3.1 - Tangent Lines, Velocity, and General Rates of Change
So, recall back when we ▯rst started limits, I introduced to you the idea of a tangent line.
Basically, you take a look at the secant lines, and take the limit as the second point approaches
the ▯rst. In other words, the slope of the tangent line is given by
lim f(x) ▯ f(x 0
x!x 0 x ▯ x
where (x0;f(x 0) is the point at which we want to know the slope of the tangent line.
Well, sometimes it’s a bit easier to take a limit to zero, than to have x ! x . So, another way of
thinking about this same tangent line is by rather than having x !0x , we’re going to have the
di▯erence between x and x go to zero. Let h = x ▯ x . Then the slope of the tangent line is
f(x 0 h) ▯ f(x 0
Example: ▯nd the equation of the tangent line of f(x) = 3x at x 0 2.
Solution: To ▯nd the equation of the tangent line, we need two things: the slope of the tangent
like, and the point. Well, the point is not too bad, that’s just (2;f(2)) = (2;12). Now we need the
f(2 + h) ▯ f(2) 3(2 + h) ▯ 3(2)2
lim = lim
h!0 h h!0 h
3(4 + 4h + h ) ▯ 12
12 + 12h + 3h ▯ 12
12h + 3h
= h!0 h
h(12 + 3h)
= lim 12 + 3h
Therefore, the equation of the tangent line is
y ▯ 12 = 12(x ▯ 2)
I can’t even begin to tell you how many times you are going to see the question, \▯nd the
equation of the tangent line," so you better get used to it!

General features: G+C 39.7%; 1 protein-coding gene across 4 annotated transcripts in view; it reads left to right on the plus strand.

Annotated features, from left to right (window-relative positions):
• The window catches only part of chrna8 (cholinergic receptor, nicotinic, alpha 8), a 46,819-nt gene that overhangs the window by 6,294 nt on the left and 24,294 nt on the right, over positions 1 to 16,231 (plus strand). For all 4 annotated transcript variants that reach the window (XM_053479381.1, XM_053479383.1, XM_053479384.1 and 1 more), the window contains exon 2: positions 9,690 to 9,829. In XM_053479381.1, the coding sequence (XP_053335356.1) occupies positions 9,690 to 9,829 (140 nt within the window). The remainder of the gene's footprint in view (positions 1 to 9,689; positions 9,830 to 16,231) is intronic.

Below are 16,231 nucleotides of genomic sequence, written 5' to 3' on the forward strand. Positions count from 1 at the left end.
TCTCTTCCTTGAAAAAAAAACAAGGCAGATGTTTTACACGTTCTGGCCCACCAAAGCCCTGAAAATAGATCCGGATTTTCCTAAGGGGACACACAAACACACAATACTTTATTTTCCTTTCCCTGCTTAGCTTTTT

Example: Find the equation of the tangent line of f(x) = x at the point (0 x ).
Solution: We’re going to keep x 0rbitrary this time and see what happens.
1 1 1 x0 ▯ x0+h
x0+h▯ x0 x0(0 +h) x0(0 +h)
h!0m h = h!0m h
h!0 x 0(x 0 h)
h!0 x 0x 0 h)
So, our equation is
y ▯ 1 = ▯1 (x ▯ x )
x0 (x0)2 0
and if you really want to you can plug in an actual point 0or x . But we just basically found the
equation of the tangent line for all points!
Displacement: This is exactly what you think it is from physics. It’s the change in position over
time, or, in other words, it’s the di▯erence between a particle’s ▯nal and initial position.
So, if the function of displacement is f(t), then the displacement over an interval [t ;t + h] where
t0is the initial time (usually it’s zero)0is f(t + h0 ▯ f(t ).
Because displacement is the ▯nal position minus the start, you can have negtive displacent! It all
has to do with directions, it’s not saying that one is actually travelling backwards or something.
It’s just saying one is going, say, west.
So, that being said,
Average Velocity: how fast a particle is moving over a time interval [t ;t + h], with position
function f(t), given by the equation
displacement f(x + h) ▯ f(x )
v = = 0 0
time elapsed h
Instantaneous Velocity: how fast a particle is moving at a particular instant of time. Basically,
it’s the limit of the average velocities as h ! 0. Sound familiar? Hmm...this seems to be just like
the slope of the tangent line to a curve. Only our curve in this case is the position function!
f(x0+ h) ▯ f(x0)
vinst lh!0 h
Examplep Find the average velocity over [1;4] and the instantaneou